Dhammakaya Defector Sees Standoff Continuing Years

Mano Mettanando Laohavanich speaks to reporters May 22 at the Department of Special Investigation in Bangkok. The former Dhammakaya monk was advising the agency on its raid of the temple complex located north of the capital. Photo: Matichon

BANGKOK — If military government takes no action – or the wrong action – against the controversial abbot of the powerful Dhammakaya Buddhist sect, it could become a threat to the junta, said a prominent defector who spent nearly 20 years in the order.

Speaking at a discussion on Buddhism and politics nearly shut down by the authorities, Mano Mettanando Laohavanich said the organization in which he once served as a senior monk poses an existential threat to the junta known as the National Council for Peace and Order, or NCPO.

Read: Mass Charges Filed Against Dhammakaya Acolytes

“If the NCPO doesn’t do anything, this will become a threat to the military junta,” Mano, a lecturer at Thammasat University’s Chulabhorn International College of Medicine, told the audience Wednesday evening at the Foreign Correspondents’ Club of Thailand.

Wanted by the Department of Special Investigation on charges of accepting embezzled funds, Abbot Dhammachayo became a fugitive from justice when he failed to appear in response to a warrant issued for his arrest. An attempt by police to take him into custody last week ended quickly when his disciples blocked officers. The temple has said Dhammachayo is ill.

Mano, who was a Dhammakaya monk for 19 years before leaving in 1999, warned that a covert operation to capture the abbot of “the largest [Buddhist] organization Thailand has ever seen not associated with the government” could turn bloody.

“If the government uses excessive force, the government will be victimized and this could lead to the end of the NCPO,” Mano said.

The possibility of violence posed by sending commandos in at night is likely giving pause to junta leader Prayuth Chan-ocha, he said.

“I think Mr. Prayuth is thinking hard whether he will invade the community compound. There will be bloodshed at night time. I think that is a dream and too risky for a fragile military.”

Mano, who consulted with the DSI on its raid of the sprawling temple complex north of the capital, said any further raids should be conducted during the day and accompanied by journalists.

Mano, who accused the abbot of proclaiming himself to be primordial Buddha, or even God, criticized the sect for being obsessed with attracting maximum donations from followers as well as storing weapons. At one point Mano even compared the sect’s organizational structures to Hitler’s Third Reich and more.

“It’s like Star Wars together with The Matrix. When you have the two, you have Dhammakaya. Light and darkness. It must be true. And we live in the matrix.”

Mano said he had been willing to sacrifice his life for the sect until he saw orders for weapons procurement and confronted the abbot about it.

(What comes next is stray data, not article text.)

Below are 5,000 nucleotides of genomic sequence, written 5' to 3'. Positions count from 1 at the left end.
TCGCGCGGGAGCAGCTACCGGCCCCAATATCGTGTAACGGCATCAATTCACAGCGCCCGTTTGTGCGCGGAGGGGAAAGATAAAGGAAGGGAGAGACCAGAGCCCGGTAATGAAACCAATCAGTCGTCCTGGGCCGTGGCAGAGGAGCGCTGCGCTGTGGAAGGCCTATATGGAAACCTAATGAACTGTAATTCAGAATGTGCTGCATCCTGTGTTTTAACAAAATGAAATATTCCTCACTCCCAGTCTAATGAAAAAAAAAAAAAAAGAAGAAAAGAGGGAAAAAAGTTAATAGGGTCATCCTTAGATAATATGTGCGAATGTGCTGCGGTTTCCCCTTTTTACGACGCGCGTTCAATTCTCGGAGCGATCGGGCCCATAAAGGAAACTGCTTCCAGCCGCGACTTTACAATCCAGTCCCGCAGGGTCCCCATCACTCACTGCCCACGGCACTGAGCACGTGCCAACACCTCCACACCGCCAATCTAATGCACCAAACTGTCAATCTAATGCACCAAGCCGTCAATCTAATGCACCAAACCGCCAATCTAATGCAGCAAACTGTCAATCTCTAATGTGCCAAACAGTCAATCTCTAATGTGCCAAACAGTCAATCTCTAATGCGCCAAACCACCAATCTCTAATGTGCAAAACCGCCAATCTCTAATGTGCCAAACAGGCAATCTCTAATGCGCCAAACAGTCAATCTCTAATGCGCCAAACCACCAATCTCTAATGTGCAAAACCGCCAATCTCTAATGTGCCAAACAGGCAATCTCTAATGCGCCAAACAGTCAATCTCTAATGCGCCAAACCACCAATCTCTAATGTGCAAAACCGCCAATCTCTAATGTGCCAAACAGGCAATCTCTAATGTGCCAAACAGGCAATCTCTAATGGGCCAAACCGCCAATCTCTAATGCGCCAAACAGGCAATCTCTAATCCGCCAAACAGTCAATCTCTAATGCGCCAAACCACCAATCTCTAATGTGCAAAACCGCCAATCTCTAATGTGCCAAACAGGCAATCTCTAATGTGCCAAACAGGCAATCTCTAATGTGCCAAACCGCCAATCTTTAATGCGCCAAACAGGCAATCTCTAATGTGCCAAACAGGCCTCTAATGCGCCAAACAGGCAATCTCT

“He was trying to convince me he was primordial Buddha. He was God. I can work for a man but not God,” Mano said. “He wanted to conquer the world by creating the Vatican of Buddhism, Mecca of Buddhism.”

On Thursday, a temple spokesman wrote in response to a reporter’s inquiry that the discussion was one-sided opinion without basis in fact.

“What was discussed … last night was criticism without any evidence or proof,” wrote Phra Pasura Dantamano, who said his views were his own and not those of the temple.

“Why do we have to respond to all these false claims made without evidence? If that is so, anyone can just say anything. [Sulak] is someone who has personal bias against every institution, including Dhammakaya,” he wrote. “The moderator asked the audience to make a defense because they did not invite any speakers from Dhammakaya. This is obvious proof that this was a one-sided panel.

He went on to further criticize the club.

“I question the moral ethics and transparency of the FCCT for holding this panel. We would like to hear the response from the FCCT on these issues.”

Event organizers said including a temple representative was just not possible as it would have guaranteed it being shut down by police. As it stands, the club had to change the scope and title of the event after authorities said it should be canceled last week.

Regardless, speakers were told they could be held accountable if they were deemed to have broken any laws, according to club President Nirmal Ghosh.

Speaking Wednesday, Mano, who studied theology at Oxford, said the standoff could continue for months if not years. He added that he doesn’t think Dhammakhaya could survive post-Dhammachayo, who is 72, as it’s a “a cult of one person.”

Another speaker, Buddhist scholar Sulak Sivaraksa, described Dhammachayo as “evil,” and tainted by links to fugitive former premier Thaksin Shinawatra, who supported the temple.

“The man is evil,” said Sulak.

He also lashed out at junta leader Prayuth for not taking decisive action.

“They’re just like puppies,” Sulak said. He then turned to the plainclothes officers  monitoring the talk and instructed them to tell their commander, “Your boss is bloody no good.”

Vichak Panich, a meditation instructor and panelist however discounted fears of the Dhammkaya as emblematic of the fears harbored by the cultural establishment.

“If you think differently from the status quo, they will say you were hired by Thaksin,” Vichak said.